Gonorrhea is Getting Stronger

I’ve blogged about the critical need to develop new antibiotics.  Bacteria and other harmful microbes are becoming increasingly immune to existing medications.

Case in point: The World Health Organization reports that gonorrhea is becoming impossible to treat.  “Some countries – particularly high-income ones, where surveillance is best – are finding cases of the infection that are untreatable by all known antibiotics,” WHO says.

Gonorrhea is a sexually transmitted disease that infects 78 million people a year.  It disproportionally affects women, with effects that include pelvic inflammatory disease, infertility and an increased risk of HIV.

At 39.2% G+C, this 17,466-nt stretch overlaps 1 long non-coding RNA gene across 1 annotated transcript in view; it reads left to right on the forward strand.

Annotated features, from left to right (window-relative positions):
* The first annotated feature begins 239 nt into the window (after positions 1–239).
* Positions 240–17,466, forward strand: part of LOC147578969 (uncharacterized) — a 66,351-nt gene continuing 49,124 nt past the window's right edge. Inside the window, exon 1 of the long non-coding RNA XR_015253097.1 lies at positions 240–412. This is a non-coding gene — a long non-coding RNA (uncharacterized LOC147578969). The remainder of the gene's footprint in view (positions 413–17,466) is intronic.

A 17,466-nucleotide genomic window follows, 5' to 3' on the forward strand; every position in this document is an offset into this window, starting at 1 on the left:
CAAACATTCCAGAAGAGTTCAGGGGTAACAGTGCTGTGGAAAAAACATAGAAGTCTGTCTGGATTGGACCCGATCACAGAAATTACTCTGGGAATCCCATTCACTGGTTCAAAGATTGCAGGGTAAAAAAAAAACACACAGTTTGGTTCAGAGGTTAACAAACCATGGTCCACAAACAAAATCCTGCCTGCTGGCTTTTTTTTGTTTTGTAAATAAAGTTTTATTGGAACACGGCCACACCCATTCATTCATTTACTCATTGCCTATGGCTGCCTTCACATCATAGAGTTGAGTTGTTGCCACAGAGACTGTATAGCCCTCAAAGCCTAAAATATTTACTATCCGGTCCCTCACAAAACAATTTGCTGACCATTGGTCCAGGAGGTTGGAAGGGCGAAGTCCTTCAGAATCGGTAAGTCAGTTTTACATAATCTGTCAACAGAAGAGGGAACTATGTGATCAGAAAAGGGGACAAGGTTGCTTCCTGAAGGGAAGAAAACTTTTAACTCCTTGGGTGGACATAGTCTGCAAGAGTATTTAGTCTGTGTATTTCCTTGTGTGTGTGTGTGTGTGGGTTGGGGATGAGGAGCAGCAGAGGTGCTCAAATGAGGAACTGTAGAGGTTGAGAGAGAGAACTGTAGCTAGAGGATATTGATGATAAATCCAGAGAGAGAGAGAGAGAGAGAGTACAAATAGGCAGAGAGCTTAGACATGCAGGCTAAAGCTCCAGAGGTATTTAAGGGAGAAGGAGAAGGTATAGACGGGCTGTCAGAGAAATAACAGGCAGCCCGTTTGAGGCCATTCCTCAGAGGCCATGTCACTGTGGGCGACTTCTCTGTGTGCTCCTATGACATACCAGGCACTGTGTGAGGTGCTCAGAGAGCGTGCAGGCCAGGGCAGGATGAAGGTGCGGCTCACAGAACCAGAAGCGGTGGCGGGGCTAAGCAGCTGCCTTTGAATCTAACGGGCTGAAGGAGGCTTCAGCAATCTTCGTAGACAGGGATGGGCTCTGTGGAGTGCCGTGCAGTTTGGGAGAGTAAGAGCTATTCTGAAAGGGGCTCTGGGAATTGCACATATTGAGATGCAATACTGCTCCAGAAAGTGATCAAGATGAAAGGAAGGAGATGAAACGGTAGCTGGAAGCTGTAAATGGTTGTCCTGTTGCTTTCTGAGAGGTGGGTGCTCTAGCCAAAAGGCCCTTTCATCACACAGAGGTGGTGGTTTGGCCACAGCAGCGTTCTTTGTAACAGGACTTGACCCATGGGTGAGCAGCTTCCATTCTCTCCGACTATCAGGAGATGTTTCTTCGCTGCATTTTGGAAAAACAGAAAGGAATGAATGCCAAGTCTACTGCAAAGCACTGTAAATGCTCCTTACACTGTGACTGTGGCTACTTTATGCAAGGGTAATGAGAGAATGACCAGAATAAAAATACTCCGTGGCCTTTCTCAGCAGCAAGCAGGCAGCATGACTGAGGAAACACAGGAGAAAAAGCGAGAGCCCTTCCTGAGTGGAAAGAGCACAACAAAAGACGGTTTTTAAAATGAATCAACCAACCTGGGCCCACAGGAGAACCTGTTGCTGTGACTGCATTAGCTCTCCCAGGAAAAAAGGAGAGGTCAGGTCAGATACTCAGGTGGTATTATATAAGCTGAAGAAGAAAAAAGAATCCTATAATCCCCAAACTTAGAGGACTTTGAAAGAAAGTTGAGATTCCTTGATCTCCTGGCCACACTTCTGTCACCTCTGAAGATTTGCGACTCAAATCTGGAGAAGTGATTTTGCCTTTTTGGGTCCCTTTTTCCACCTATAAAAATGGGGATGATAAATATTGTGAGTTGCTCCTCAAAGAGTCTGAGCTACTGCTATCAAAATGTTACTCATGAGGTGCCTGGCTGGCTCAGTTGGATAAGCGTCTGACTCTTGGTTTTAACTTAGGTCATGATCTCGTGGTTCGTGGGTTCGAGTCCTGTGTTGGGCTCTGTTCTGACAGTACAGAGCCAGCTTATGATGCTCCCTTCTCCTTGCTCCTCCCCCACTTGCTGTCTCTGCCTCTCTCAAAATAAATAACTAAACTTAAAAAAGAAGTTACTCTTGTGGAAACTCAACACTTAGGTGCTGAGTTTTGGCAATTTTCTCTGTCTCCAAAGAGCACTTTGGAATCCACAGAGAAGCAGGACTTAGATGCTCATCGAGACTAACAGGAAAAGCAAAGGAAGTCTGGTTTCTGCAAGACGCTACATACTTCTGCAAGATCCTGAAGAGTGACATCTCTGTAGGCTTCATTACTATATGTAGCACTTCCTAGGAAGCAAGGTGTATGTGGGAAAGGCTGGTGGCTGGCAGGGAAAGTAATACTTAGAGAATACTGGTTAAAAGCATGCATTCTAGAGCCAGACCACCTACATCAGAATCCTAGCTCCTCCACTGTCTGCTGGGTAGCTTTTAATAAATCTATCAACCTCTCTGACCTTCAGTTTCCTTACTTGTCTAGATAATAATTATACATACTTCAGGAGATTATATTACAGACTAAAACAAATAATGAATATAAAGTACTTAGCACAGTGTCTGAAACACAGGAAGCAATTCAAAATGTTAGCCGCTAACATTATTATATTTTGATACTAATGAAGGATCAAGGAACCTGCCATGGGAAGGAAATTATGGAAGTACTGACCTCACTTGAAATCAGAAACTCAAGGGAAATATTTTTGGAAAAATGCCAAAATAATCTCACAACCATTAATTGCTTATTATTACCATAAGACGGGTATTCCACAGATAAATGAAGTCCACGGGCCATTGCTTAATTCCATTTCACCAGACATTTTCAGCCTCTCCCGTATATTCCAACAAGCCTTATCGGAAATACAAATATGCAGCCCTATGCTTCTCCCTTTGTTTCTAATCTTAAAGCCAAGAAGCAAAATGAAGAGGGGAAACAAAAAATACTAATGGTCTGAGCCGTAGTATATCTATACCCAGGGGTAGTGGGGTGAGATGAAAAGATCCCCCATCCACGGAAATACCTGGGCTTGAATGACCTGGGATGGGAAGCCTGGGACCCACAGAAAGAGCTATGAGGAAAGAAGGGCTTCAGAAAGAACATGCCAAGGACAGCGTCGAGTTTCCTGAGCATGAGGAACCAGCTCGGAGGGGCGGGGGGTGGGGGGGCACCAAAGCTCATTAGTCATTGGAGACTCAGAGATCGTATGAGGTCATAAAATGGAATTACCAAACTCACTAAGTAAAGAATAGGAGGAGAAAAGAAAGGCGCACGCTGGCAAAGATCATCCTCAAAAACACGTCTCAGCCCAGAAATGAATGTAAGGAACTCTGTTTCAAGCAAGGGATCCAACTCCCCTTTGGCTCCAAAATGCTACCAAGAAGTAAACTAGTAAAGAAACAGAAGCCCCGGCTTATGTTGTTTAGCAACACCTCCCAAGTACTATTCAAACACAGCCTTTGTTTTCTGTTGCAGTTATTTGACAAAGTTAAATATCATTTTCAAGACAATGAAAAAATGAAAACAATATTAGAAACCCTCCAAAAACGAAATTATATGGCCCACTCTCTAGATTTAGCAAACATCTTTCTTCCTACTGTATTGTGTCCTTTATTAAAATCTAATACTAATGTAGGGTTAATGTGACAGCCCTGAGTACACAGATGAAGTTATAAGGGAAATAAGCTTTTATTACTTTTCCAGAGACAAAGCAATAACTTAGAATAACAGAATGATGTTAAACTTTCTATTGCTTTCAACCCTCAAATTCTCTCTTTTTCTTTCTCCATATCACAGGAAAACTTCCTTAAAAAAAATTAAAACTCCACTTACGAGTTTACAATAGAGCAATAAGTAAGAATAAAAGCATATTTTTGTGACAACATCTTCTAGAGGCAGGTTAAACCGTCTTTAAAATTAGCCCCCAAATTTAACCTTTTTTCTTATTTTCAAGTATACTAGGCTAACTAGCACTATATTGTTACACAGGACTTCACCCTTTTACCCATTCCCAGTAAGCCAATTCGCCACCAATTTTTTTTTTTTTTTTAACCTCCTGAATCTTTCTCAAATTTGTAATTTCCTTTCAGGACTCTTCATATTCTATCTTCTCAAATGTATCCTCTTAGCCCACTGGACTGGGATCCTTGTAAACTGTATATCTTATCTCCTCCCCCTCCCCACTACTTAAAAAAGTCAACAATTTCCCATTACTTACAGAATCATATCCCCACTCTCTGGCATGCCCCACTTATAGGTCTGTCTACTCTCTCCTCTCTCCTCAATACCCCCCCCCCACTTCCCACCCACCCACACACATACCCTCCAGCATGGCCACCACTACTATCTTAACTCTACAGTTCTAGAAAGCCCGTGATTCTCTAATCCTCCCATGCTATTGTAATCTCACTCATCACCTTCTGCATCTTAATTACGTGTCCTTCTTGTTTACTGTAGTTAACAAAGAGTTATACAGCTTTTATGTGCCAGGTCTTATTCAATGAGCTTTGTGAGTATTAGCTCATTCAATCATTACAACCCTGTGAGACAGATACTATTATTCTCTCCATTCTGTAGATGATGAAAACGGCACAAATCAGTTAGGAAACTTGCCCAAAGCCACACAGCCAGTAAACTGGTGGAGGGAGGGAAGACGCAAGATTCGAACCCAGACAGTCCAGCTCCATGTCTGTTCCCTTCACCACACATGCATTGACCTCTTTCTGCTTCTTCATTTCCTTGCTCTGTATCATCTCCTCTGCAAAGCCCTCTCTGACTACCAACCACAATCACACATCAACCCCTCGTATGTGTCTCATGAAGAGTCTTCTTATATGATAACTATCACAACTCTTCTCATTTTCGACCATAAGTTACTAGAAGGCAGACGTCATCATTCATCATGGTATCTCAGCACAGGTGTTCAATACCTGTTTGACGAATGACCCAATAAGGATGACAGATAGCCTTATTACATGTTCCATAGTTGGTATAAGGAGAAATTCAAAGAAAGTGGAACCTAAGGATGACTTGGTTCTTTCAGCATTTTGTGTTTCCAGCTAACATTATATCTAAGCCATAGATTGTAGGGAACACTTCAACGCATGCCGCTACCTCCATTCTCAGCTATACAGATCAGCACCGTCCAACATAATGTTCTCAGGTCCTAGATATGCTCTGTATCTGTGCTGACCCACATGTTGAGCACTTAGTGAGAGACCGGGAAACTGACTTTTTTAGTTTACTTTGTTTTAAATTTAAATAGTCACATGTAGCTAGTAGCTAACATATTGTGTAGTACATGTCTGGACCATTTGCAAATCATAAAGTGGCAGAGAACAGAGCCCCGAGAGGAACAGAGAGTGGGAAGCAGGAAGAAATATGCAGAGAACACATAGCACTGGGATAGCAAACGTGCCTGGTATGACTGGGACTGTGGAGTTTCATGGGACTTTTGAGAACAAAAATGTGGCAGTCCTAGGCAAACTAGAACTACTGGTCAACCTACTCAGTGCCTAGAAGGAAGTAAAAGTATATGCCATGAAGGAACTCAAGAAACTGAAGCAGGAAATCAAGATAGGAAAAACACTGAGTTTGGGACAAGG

“The bacteria that cause gonorrhea are particularly smart,” says WHO’s Dr. Teodora Wi.  “Every time we use a new class of antibiotics to treat the infection, the bacteria evolve to resist them.”

Scientists in South Africa used an Agilent Bioanalyzer System in their discovery of the country’s first cases of Neisseria gonorrhoeae resistant to cefixime, ciprofloxacin, penicillin and tetracycline.

Scientists in Europe used an Agilent Diode Array Detector in their study of the defense mechanisms employed by Nesseria gonorrhoeae during colonization and infection.

Scientists in India developed a simple, fast and novel method to quantify Amoxicillin, Ampicillin and Cephalexin in combined dosage forms.  Their method uses an Agilent HPLC equipped with a binary pump, autosampler, column oven and software.

And scientists in Brazil have studied the antimicrobial activity of Jacaranda cuspidifolia Mart, a traditional medicinal plant used as an anti-syphilis and anti-gonorrhea treatment.  They used an Agilent column in their work.


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